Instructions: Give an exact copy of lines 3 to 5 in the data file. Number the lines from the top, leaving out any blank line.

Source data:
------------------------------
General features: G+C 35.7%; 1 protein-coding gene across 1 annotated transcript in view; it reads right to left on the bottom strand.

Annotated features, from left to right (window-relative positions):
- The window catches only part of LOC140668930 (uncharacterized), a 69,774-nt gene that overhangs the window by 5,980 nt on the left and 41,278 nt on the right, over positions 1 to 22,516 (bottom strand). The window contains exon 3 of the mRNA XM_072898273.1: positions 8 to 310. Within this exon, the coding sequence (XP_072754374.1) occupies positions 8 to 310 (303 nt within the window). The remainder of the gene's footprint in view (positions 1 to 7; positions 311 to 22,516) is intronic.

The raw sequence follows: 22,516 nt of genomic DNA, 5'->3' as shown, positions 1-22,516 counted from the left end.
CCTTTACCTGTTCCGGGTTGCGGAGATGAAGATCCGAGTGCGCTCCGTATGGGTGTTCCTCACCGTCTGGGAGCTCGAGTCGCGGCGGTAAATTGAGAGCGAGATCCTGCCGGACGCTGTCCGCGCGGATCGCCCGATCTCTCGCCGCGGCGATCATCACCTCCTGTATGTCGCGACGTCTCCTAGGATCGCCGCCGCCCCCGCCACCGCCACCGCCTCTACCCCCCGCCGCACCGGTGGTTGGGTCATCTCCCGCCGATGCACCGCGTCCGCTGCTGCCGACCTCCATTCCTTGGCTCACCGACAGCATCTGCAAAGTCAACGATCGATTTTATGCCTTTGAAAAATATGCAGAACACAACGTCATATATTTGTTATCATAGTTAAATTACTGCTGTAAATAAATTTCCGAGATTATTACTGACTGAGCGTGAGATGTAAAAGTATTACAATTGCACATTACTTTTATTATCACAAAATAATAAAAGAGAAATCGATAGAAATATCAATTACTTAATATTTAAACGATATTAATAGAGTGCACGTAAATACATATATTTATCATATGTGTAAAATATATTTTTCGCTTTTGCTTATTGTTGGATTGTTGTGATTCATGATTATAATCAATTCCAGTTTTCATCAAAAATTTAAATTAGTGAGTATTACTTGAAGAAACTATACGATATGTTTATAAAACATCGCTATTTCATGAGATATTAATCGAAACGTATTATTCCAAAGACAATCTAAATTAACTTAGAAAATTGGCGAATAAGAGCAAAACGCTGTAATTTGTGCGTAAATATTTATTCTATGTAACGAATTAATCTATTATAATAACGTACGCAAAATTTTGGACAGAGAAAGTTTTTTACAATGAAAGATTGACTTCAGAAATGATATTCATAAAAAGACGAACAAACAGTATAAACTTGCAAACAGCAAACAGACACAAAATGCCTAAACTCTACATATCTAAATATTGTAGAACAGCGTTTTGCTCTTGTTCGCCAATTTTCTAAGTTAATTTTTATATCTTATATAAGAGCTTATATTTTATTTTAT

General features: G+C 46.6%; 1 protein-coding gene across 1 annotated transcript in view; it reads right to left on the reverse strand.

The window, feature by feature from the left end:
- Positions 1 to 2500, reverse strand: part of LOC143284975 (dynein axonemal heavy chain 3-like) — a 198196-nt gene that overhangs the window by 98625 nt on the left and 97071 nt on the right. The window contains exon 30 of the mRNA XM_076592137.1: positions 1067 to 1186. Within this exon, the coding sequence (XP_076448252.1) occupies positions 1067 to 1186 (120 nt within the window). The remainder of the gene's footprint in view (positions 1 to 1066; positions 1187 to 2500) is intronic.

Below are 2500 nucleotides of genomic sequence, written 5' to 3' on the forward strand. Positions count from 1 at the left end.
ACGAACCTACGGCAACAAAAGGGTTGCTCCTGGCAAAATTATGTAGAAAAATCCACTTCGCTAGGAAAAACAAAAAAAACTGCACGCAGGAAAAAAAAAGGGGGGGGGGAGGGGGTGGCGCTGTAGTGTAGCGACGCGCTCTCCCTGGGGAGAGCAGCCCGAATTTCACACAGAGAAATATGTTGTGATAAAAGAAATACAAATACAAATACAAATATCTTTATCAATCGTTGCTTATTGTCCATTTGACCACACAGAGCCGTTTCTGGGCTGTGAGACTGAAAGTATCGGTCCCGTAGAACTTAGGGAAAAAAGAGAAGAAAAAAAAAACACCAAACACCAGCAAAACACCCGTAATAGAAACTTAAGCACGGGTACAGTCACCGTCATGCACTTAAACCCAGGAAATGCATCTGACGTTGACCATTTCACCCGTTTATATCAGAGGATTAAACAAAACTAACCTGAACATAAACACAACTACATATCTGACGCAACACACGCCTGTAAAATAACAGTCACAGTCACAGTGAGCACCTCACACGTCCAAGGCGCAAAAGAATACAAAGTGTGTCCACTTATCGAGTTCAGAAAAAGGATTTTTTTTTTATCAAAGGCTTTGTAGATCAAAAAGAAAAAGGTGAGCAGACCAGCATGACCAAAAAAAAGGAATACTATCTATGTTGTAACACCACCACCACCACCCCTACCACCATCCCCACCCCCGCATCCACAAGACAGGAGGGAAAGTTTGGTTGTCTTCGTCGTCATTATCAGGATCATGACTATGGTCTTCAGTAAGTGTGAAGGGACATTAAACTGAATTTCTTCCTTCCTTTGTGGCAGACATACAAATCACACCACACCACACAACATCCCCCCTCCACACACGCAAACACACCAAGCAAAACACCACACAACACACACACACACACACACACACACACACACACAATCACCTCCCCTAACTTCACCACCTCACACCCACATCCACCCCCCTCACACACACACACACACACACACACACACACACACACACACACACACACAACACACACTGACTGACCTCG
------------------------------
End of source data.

- The window catches only part of LOC140668930 (uncharacterized), a 69,774-nt gene that overhangs the window by 5,980 nt on the left and 41,278 nt on the right, over positions 1 to 22,516 (bottom strand). The window contains exon 3 of the mRNA XM_072898273.1: positions 8 to 310. Within this exon, the coding sequence (XP_072754374.1) occupies positions 8 to 310 (303 nt within the window). The remainder of the gene's footprint in view (positions 1 to 7; positions 311 to 22,516) is intronic.

The raw sequence follows: 22,516 nt of genomic DNA, 5'->3' as shown, positions 1-22,516 counted from the left end.
CCTTTACCTGTTCCGGGTTGCGGAGATGAAGATCCGAGTGCGCTCCGTATGGGTGTTCCTCACCGTCTGGGAGCTCGAGTCGCGGCGGTAAATTGAGAGCGAGATCCTGCCGGACGCTGTCCGCGCGGATCGCCCGATCTCTCGCCGCGGCGATCATCACCTCCTGTATGTCGCGACGTCTCCTAGGATCGCCGCCGCCCCCGCCACCGCCACCGCCTCTACCCCCCGCCGCACCGGTGGTTGGGTCATCTCCCGCCGATGCACCGCGTCCGCTGCTGCCGACCTCCATTCCTTGGCTCACCGACAGCATCTGCAAAGTCAACGATCGATTTTATGCCTTTGAAAAATATGCAGAACACAACGTCATATATTTGTTATCATAGTTAAATTACTGCTGTAAATAAATTTCCGAGATTATTACTGACTGAGCGTGAGATGTAAAAGTATTACAATTGCACATTACTTTTATTATCACAAAATAATAAAAGAGAAATCGATAGAAATATCAATTACTTAATATTTAAACGATATTAATAGAGTGCACGTAAATACATATATTTATCATATGTGTAAAATATATTTTTCGCTTTTGCTTATTGTTGGATTGTTGTGATTCATGATTATAATCAATTCCAGTTTTCATCAAAAATTTAAATTAGTGAGTATTACTTGAAGAAACTATACGATATGTTTATAAAACATCGCTATTTCATGAGATATTAATCGAAACGTATTATTCCAAAGACAATCTAAATTAACTTAGAAAATTGGCGAATAAGAGCAAAACGCTGTAATTTGTGCGTAAATATTTATTCTATGTAACGAATTAATCTATTATAATAACGTACGCAAAATTTTGGACAGAGAAAGTTTTTTACAATGAAAGATTGACTTCAGAAATGATATTCATAAAAAGACGAACAAACAGTATAAACTTGCAAACAGCAAACAGACACAAAATGCCTAAACTCTACATATCTAAATATTGTAGAACAGCGTTTTGCTCTTGTTCGCCAATTTTCTAAGTTAATTTTTATATCTTATATAAGAGCTTATATTTTATTTTAT